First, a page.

Superman and I were the only witnesses to this nighttime scene. After which, I released the bug and retired the toothbrush.
I have not told the owner of the toothbrush.
“MOM,” he yelled to me next morning, “Is the new green toothbrush mine?”
“YES,” I yelled back, “The white one was worn out.”
But what I didn’t add was, “and it’s in the trash because a giant Western Conifer Seed Bug was sucking on it.”
The Western Conifer Seed Bug’s genus name is Leptoglossus. Lepto is “fine, thin, delicate,” and glossus is tongue. You’d need a “fine, thin, delicate” tongue in order to suck sap from immature pine cones.
Folklore says the inside of native persimmon seeds can predict winter weather. Alas, Folklore doesn’t say *how* to slice the seeds, which can be tricky. Look for the shape of the embryo (and future “seed leaves”):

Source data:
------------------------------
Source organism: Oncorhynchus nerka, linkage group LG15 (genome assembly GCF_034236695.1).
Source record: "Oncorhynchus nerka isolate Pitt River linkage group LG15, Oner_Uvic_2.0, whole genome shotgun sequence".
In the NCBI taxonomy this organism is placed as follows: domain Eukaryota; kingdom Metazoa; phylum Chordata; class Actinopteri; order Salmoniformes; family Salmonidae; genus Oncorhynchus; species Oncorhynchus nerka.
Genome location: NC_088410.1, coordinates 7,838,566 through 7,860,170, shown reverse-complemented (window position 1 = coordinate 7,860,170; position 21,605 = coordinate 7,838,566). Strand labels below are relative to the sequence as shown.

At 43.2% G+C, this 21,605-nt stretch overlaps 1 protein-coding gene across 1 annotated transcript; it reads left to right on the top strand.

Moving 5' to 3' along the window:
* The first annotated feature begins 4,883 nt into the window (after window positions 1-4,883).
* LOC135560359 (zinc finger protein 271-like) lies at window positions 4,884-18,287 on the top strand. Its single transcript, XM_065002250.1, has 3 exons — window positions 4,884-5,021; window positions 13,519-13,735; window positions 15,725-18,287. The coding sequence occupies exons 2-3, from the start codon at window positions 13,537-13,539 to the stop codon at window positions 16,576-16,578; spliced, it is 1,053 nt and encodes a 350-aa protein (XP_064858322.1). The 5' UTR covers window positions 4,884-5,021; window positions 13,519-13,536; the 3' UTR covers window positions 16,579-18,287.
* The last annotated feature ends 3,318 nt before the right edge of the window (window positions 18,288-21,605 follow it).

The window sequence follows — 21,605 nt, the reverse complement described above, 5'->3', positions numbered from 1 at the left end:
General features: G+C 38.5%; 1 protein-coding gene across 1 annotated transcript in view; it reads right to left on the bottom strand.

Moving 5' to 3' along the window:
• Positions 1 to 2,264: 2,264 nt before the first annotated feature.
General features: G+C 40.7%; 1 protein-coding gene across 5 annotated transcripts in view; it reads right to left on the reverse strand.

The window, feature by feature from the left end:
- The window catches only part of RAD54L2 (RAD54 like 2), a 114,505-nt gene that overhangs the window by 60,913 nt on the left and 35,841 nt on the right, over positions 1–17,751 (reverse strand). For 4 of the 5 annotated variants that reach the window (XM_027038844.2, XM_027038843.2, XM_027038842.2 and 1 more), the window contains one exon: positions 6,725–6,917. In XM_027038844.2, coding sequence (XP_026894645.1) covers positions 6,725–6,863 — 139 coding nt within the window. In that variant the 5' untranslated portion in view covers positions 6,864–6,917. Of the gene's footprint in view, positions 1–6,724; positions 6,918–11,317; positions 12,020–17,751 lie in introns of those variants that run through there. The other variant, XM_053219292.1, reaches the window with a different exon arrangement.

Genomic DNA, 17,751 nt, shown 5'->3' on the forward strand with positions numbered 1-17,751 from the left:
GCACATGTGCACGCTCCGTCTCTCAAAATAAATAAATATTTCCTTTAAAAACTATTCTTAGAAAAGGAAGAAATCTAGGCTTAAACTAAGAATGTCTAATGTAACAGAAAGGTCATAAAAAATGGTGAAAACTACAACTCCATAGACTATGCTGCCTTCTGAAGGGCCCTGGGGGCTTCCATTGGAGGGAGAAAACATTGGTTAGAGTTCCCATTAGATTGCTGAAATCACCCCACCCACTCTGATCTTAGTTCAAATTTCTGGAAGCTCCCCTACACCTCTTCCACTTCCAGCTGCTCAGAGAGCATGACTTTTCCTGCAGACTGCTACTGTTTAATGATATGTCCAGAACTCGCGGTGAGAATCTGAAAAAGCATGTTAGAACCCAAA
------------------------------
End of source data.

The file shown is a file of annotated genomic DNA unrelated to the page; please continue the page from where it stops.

Fork = mild
Spoon = snow
Knife = “cutting” cold
The method is as accurate as Woolly-bear caterpillar predictions, which is to say, not at all. Both are fun, but with persimmons, you get to lick your fingers.
Every morning, I resist the temptation to pluck a fig from a sidewalk tree. I walk before dawn, but the plump silhouette is clear against the brightening sky.
I’ve watched this fig grow from the size of a chocolate chip to the size of a . . . fig. There are dozens on offer: stem-down, bottoms-up candy for strangers. But I keep walking. Someone might be looking out a window.